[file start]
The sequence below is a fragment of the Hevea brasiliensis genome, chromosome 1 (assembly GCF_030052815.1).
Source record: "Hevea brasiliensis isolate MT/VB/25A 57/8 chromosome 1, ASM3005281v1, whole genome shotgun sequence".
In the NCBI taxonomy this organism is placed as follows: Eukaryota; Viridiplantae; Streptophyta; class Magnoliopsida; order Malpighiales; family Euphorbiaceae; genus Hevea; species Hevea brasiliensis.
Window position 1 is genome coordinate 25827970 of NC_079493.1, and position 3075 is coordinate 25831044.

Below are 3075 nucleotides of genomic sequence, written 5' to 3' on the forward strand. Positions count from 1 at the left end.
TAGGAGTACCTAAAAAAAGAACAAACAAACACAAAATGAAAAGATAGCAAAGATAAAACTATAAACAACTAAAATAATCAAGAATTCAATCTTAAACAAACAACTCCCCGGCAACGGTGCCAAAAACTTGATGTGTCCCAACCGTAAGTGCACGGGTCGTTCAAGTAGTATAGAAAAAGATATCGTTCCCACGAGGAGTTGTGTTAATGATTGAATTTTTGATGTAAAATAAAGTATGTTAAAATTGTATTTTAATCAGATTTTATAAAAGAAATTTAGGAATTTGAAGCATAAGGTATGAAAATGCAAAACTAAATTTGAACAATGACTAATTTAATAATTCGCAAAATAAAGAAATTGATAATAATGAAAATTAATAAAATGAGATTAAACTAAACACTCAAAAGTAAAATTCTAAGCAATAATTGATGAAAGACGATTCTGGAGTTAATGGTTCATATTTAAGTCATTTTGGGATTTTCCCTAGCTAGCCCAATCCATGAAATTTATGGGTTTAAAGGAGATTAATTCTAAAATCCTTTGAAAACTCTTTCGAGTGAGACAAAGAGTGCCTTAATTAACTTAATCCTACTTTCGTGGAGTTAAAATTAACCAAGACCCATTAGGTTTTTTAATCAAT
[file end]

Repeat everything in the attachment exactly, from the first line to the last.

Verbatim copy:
The sequence below is a fragment of the Hevea brasiliensis genome, chromosome 1 (assembly GCF_030052815.1).
Source record: "Hevea brasiliensis isolate MT/VB/25A 57/8 chromosome 1, ASM3005281v1, whole genome shotgun sequence".
In the NCBI taxonomy this organism is placed as follows: Eukaryota; Viridiplantae; Streptophyta; class Magnoliopsida; order Malpighiales; family Euphorbiaceae; genus Hevea; species Hevea brasiliensis.
Window position 1 is genome coordinate 25827970 of NC_079493.1, and position 3075 is coordinate 25831044.

Below are 3075 nucleotides of genomic sequence, written 5' to 3' on the forward strand. Positions count from 1 at the left end.
TAGGAGTACCTAAAAAAAGAACAAACAAACACAAAATGAAAAGATAGCAAAGATAAAACTATAAACAACTAAAATAATCAAGAATTCAATCTTAAACAAACAACTCCCCGGCAACGGTGCCAAAAACTTGATGTGTCCCAACCGTAAGTGCACGGGTCGTTCAAGTAGTATAGAAAAAGATATCGTTCCCACGAGGAGTTGTGTTAATGATTGAATTTTTGATGTAAAATAAAGTATGTTAAAATTGTATTTTAATCAGATTTTATAAAAGAAATTTAGGAATTTGAAGCATAAGGTATGAAAATGCAAAACTAAATTTGAACAATGACTAATTTAATAATTCGCAAAATAAAGAAATTGATAATAATGAAAATTAATAAAATGAGATTAAACTAAACACTCAAAAGTAAAATTCTAAGCAATAATTGATGAAAGACGATTCTGGAGTTAATGGTTCATATTTAAGTCATTTTGGGATTTTCCCTAGCTAGCCCAATCCATGAAATTTATGGGTTTAAAGGAGATTAATTCTAAAATCCTTTGAAAACTCTTTCGAGTGAGACAAAGAGTGCCTTAATTAACTTAATCCTACTTTCGTGGAGTTAAAATTAACCAAGACCCATTAGGTTTTTTAATCAAT